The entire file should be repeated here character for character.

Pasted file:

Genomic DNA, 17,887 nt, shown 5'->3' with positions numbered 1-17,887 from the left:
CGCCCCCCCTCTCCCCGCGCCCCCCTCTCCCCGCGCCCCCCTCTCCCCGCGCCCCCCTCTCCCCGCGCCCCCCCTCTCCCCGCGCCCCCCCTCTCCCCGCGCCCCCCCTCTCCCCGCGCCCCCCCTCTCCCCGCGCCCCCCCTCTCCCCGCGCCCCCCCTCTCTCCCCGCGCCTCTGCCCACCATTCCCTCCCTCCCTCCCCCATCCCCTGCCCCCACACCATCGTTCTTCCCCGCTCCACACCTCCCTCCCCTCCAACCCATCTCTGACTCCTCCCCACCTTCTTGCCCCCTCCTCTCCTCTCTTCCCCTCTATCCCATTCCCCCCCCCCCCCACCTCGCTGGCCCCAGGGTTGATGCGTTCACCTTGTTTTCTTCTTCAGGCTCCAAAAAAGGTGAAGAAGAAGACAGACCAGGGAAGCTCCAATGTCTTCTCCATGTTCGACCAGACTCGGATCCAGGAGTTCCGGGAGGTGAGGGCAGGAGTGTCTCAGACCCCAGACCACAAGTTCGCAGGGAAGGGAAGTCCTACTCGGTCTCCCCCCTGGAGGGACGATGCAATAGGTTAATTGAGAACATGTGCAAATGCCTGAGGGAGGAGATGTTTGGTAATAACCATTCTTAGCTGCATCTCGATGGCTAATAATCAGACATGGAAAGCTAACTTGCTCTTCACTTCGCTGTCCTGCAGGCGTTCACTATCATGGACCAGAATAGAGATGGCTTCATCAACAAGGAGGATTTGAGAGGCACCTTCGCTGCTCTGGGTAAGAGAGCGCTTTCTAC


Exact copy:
Genomic DNA, 17,887 nt, shown 5'->3' with positions numbered 1-17,887 from the left:
CGCCCCCCCTCTCCCCGCGCCCCCCTCTCCCCGCGCCCCCCTCTCCCCGCGCCCCCCTCTCCCCGCGCCCCCCCTCTCCCCGCGCCCCCCCTCTCCCCGCGCCCCCCCTCTCCCCGCGCCCCCCCTCTCCCCGCGCCCCCCCTCTCCCCGCGCCCCCCCTCTCTCCCCGCGCCTCTGCCCACCATTCCCTCCCTCCCTCCCCCATCCCCTGCCCCCACACCATCGTTCTTCCCCGCTCCACACCTCCCTCCCCTCCAACCCATCTCTGACTCCTCCCCACCTTCTTGCCCCCTCCTCTCCTCTCTTCCCCTCTATCCCATTCCCCCCCCCCCCCACCTCGCTGGCCCCAGGGTTGATGCGTTCACCTTGTTTTCTTCTTCAGGCTCCAAAAAAGGTGAAGAAGAAGACAGACCAGGGAAGCTCCAATGTCTTCTCCATGTTCGACCAGACTCGGATCCAGGAGTTCCGGGAGGTGAGGGCAGGAGTGTCTCAGACCCCAGACCACAAGTTCGCAGGGAAGGGAAGTCCTACTCGGTCTCCCCCCTGGAGGGACGATGCAATAGGTTAATTGAGAACATGTGCAAATGCCTGAGGGAGGAGATGTTTGGTAATAACCATTCTTAGCTGCATCTCGATGGCTAATAATCAGACATGGAAAGCTAACTTGCTCTTCACTTCGCTGTCCTGCAGGCGTTCACTATCATGGACCAGAATAGAGATGGCTTCATCAACAAGGAGGATTTGAGAGGCACCTTCGCTGCTCTGGGTAAGAGAGCGCTTTCTAC